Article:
Classic of the Month

Welcome to February's classic of the month! This month it is-

The Lord of the Rings
I chose this book because it is one of my favorite books ever. Top five, most definitely. Allow me to get personal for a minute. I don't know which I can say I did first- watched the movies or read the books. Technically, my mom and I started the movies first. But I loved the first movie so much, and we had to watch it so slowly, that I got out the books and read them. I read them all in about a week. Yes, all one hundred thousand something pages in around a week. Then I got out the Hobbit and read it in a few days. I was 13. Since then I've read a lot of Tolkien. It is one of my goals in life is to read everything he wrote. But I just wanted to share that story with you to show how much I love these books.

This book (I'm going to count it as one for simplification) falls under the heroic quest type plot. A inexperienced hero, Frodo the hobbit, gets burdened with the task of taking and destroying the Ring- a terrible weapon. At first he is reluctant, but later takes up the Ring again by choice. Along with his company of friends, they begin their journey to the one place the Ring can be destroyed, right in the heart of enemy territory. Along the way they split up and rejoin in various ways. In the end, however, Frodo, must end the journey alone. With a killer plot twist which I will not reveal in case you haven't read the books (shame on you!), the Ring is destroyed and Middle Earth is returned to peace.

What I Like About It
Oh, where to begin? How about the language, one of my favorite things about Tolkien's writing style. He's a beautiful writer. His prose flows and he uses all the best words. You should see how much he changed as he wrote. Whole characters would be rewritten, deleted, or renamed. Middle Earth was his life. He wrote so much more than we've seen. If you're a writer, you've heard the iceberg comparison. A character has so much showing above the surface, but is supported by a lot more below. Tolkien's whole world was like this.

Then there are the characters. From hobbits to men to elves to dwarves to orcs, Middle Earth is filled with races, each wonderfully built. He has a cast of nine main characters, with unique personalities, and tons of other characters. Frodo is an excellent hero, seeming to be weak, but is actually much stronger than he appears. I like Legolas. Not just because he's an elf and totally awesome, which he is, but because he's interesting. His father is a prince, yet he is out on a quest, risking his life, instead of loafing about in Mirkwoood. He's also funny and sarcastic, things that people often don't think about in an elf.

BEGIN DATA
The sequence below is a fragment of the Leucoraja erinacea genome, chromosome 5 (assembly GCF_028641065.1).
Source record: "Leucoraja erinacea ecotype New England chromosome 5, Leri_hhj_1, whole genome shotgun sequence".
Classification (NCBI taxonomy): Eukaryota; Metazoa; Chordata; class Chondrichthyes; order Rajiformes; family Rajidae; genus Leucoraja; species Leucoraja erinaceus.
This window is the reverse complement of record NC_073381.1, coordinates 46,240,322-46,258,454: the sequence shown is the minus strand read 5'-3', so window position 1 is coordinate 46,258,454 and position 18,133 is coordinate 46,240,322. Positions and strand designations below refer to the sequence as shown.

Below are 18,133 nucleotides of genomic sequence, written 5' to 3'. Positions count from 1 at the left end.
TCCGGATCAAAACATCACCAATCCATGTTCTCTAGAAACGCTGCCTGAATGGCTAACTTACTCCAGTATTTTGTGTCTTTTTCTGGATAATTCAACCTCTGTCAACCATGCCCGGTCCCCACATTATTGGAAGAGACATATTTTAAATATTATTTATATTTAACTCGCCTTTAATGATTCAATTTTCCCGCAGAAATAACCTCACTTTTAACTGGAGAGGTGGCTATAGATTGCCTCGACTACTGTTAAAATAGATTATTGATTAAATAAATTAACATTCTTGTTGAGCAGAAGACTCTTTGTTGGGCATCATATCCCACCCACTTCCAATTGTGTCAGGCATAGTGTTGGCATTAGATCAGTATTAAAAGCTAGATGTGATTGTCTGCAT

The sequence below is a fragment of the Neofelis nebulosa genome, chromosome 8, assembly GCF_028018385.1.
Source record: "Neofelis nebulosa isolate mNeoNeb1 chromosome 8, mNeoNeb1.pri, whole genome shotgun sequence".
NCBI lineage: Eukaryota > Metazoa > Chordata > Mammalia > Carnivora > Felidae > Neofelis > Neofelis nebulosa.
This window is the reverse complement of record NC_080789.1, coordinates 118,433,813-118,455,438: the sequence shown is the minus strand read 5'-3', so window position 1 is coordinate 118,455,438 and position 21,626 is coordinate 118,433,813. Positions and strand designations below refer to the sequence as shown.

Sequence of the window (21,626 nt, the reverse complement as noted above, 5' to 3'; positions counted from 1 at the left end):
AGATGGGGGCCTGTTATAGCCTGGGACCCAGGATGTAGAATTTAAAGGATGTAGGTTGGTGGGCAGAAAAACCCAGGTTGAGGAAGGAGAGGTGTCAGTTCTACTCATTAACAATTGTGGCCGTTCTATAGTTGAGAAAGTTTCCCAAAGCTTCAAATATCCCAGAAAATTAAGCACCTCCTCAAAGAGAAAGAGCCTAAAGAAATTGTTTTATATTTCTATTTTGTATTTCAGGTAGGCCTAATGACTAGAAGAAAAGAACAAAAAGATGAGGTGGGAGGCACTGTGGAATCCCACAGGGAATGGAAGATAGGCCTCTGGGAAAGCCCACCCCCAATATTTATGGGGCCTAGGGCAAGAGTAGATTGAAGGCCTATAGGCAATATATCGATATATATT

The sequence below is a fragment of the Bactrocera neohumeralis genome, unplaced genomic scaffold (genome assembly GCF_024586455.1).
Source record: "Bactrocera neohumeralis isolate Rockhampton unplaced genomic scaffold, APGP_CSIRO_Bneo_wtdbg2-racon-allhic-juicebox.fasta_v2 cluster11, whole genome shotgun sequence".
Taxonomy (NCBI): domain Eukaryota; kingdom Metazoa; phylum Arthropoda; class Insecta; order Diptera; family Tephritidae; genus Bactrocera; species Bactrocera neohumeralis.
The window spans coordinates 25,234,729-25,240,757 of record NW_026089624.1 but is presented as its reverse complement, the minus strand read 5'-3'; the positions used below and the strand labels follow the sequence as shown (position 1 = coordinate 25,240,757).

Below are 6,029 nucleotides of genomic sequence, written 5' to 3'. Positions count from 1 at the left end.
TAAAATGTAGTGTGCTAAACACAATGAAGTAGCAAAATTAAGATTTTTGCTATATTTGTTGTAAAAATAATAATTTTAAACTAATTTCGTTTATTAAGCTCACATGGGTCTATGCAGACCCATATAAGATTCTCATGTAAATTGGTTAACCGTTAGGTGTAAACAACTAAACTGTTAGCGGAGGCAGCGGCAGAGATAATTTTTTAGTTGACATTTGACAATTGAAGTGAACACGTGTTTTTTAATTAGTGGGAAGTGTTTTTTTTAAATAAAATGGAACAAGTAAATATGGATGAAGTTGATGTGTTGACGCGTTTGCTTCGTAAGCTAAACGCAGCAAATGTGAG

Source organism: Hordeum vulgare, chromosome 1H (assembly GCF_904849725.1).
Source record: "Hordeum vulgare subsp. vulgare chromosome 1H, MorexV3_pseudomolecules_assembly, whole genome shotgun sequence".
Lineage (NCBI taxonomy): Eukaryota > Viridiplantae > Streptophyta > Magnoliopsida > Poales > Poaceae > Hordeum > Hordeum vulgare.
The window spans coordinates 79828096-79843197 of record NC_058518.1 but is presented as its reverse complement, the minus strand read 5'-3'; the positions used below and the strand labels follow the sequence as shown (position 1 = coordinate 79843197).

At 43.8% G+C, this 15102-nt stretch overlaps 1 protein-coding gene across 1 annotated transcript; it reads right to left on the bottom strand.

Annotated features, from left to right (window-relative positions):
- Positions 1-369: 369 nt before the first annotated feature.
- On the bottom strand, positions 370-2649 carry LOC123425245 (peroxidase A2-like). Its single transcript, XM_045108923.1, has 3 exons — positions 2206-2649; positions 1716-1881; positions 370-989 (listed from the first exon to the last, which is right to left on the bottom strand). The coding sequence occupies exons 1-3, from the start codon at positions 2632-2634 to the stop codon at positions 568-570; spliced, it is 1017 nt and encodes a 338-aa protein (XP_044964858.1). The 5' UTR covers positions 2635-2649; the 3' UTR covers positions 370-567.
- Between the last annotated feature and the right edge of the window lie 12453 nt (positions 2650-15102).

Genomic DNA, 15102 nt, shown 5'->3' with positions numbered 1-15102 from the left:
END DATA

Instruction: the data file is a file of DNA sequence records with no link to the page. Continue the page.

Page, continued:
And the world. Every country in Middle Earth has it's own history, people, lifestyle, and geography. They are all iconic and easily recognizable. Tolkien is a master writer. If I could only visit one person in history, it would be Tolkien. So all that adds up to say, Tolkien is probably my favorite author. Ever. Closely followed by Rick Riordan.

One day I want to get the Alan Lee illustrated versions of the books, as well as a Hobbit book with the original illustrations by Tolkien. Here's another fun fact. Christopher Lee, who passed away last year, actually met Tolkien. He also read the Lord of the Rings once a year, probably until he died. I am also trying to do this, as you can see by the way my books look.

Movie Adaptions
I couldn't not mention Peter Jackson's versions of both the Hobbit and Lord of the Rings films. They were excellent and a must watch. His casting and cinematography was superb. He makes you feel like Middle Earth is real and he filmed there. Maybe someday I'll find that secret passage that will lead me there. The Hobbit films were good too, but my favorite is the first one. That one captured the feel of the book best to me.

The other film adaptions, which are lesser known, are the ones by Rankin/Bass. They did the Hobbit and the Return of the King. The Hobbit was the better of the two. If you want a gentle film that closely follows the book, it is a great one. It's especially good for kids not ready for Peter Jackson's versions. Their Return of the King is not as good. It leaves out characters, horribly mispronounce names, and skips parts. But still, it was all they had before Peter Jackson.

When did you first read the Lord of the Rings? What's your fondest memory from the books or movies? Which is your favorite? Comment and tell me.

The road goes ever on and on. . .


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